2 arguments:

o If $1 is !, exit true if $2 is null, false if
$2 is not null.

o If $1 is a unary primary, exit true if the
unary test is true, false if the unary test is
false.

o Otherwise, produce unspecified results.


3 arguments:

o If $2 is a binary primary, perform the binary
test of $1 and $3.

o If $1 is !, negate the two-argument test of $2
and $3.

o Otherwise, produce unspecified results.


4 arguments:

o If $1 is !, negate the three-argument test of
$2, $3, and $4.

o Otherwise, the results are unspecified.


USAGE


Scripts should be careful when dealing with user-supplied input that
could be confused with primaries and operators. Unless the application
writer knows all the cases that produce input to the script, invocations
like test "$1" -a "$2" should be written as test "$1" && test "$2" to
avoid problems if a user supplied values such as $1 set to ! and $2 set
to the null string. That is, in cases where maximal portability is of
concern, replace test expr1 -a expr2 with test expr1 && test expr2, and
replace test expr1 -o expr2 with test expr1 || test expr2. But notice
that, in test, -a has higher precedence than -o, while && and || have
equal precedence in the shell.


Parentheses or braces can be used in the shell command language to effect
grouping.


Parentheses must be escaped when using sh. For example:

test \( expr1 -a expr2 \) -o expr3


This command is not always portable outside XSI-conformant systems. The
following form can be used instead:

( test expr1 && test expr2 ) || test expr3


The two commands:

test "$1"
test ! "$1"


could not be used reliably on some historical systems. Unexpected results
would occur if such a string condition were used and $1 expanded to !, (,
or a known unary primary. Better constructs are, respectively,

test -n "$1"
test -z "$1"


Historical systems have also been unreliable given the common construct:

test "$response" = "expected string"


One of the following is a more reliable form:

test "X$response" = "Xexpected string"
test "expected string" = "$response"


The second form assumes that expected string could not be confused with
any unary primary. If expected string starts with -, (, ! or even =, the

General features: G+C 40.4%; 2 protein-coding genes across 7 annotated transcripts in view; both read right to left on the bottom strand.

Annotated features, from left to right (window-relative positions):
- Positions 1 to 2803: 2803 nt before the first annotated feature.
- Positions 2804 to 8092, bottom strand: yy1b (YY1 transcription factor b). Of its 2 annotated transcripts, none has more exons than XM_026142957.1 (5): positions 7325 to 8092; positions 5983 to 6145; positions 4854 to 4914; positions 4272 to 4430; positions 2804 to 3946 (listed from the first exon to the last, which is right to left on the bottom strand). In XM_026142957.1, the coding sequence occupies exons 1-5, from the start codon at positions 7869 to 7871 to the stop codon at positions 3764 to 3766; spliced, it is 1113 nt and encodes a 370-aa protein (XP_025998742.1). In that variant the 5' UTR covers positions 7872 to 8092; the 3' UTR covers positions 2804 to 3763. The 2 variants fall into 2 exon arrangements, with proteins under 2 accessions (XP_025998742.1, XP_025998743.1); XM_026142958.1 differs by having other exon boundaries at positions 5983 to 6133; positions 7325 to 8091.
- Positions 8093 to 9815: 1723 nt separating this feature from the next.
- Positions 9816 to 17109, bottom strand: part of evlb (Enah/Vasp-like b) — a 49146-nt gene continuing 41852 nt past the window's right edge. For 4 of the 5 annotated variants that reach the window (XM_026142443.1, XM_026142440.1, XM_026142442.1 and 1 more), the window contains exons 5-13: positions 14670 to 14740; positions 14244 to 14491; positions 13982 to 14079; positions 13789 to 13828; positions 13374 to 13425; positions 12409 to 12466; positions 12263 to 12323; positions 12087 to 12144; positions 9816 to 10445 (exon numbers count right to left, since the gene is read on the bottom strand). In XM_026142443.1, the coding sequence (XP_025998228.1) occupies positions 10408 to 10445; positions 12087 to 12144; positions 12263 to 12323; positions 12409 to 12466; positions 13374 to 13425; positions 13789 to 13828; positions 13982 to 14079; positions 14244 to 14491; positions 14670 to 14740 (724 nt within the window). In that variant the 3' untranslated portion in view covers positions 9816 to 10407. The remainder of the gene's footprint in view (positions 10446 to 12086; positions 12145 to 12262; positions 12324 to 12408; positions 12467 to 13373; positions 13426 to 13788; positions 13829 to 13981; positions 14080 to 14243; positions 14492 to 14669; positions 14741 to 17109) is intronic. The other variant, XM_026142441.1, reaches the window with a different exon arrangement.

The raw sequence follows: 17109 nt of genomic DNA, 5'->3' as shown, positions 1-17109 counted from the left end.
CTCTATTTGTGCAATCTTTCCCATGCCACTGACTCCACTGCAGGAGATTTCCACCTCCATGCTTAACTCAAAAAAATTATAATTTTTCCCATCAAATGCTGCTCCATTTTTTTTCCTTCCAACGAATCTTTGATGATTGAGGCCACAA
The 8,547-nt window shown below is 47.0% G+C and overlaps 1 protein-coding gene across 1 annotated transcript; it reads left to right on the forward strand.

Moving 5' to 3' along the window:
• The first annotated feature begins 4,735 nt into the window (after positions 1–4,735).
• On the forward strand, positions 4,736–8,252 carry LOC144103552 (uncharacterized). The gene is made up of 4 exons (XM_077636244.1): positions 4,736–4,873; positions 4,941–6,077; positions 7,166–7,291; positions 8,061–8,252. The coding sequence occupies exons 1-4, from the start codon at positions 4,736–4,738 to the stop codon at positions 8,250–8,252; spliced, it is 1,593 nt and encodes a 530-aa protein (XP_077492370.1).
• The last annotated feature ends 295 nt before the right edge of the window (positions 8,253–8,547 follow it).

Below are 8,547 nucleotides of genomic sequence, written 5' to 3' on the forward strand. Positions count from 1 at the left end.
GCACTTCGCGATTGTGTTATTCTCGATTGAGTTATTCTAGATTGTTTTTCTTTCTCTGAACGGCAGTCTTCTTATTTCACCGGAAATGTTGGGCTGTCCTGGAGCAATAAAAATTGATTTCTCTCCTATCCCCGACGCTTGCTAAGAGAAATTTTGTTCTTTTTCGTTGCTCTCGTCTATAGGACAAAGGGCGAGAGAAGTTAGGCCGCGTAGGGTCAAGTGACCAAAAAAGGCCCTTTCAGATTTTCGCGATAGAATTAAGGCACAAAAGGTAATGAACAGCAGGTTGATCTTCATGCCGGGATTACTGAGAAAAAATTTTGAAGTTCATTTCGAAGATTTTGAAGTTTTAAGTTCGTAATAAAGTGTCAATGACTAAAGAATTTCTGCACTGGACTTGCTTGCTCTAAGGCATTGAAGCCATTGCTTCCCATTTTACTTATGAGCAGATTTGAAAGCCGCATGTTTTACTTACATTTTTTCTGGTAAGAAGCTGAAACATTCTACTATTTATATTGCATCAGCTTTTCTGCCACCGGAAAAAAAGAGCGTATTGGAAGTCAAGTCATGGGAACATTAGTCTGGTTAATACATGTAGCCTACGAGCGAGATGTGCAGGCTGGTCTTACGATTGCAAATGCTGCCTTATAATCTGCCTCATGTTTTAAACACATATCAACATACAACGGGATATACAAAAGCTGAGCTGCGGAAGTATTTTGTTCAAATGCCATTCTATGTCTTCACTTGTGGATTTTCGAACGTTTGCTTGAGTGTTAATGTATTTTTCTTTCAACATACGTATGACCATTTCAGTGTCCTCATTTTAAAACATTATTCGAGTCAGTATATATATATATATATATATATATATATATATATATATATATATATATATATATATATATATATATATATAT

first form should be used instead. Using the preceding rules without the
marked extensions, any of the three comparison forms is reliable, given
any input. (However, observe that the strings are quoted in all cases.)


Because the string comparison binary primaries, = and !=, have a higher
precedence than any unary primary in the >4 argument case, unexpected
results can occur if arguments are not properly prepared. For example, in

test -d $1 -o -d $2


If $1 evaluates to a possible directory name of =, the first three
arguments are considered a string comparison, which causes a syntax error
when the second -d is encountered. is encountered. One of the following
forms prevents this; the second is preferred:

test \( -d "$1" \) -o \( -d "$2" \)
test -d "$1" || test -d "$2"


Also in the >4 argument case:

test "$1" = "bat" -a "$2" = "ball"


Syntax errors occur if $1 evaluates to ( or !. One of the following forms
prevents this; the third is preferred:

test "X$1" = "Xbat" -a "X$2" = "Xball"
test "$1" = "bat" && test "$2" = "ball"
test "X$1" = "Xbat" && test "X$2" = "Xball"


EXAMPLES


In the if command examples, three conditions are tested, and if all three
evaluate as true or successful, then their validities are written to the
screen. The three tests are:

o if a variable set to 1 is greater than 0,

o if a variable set to 2 is equal to 2, and

o if the word root is included in the text file /etc/passwd.

/usr/bin/test

Example 1: Using /usr/bin/test




Perform a mkdir if a directory does not exist:


test ! -d tempdir && mkdir tempdir


Wait for a file to become non-readable: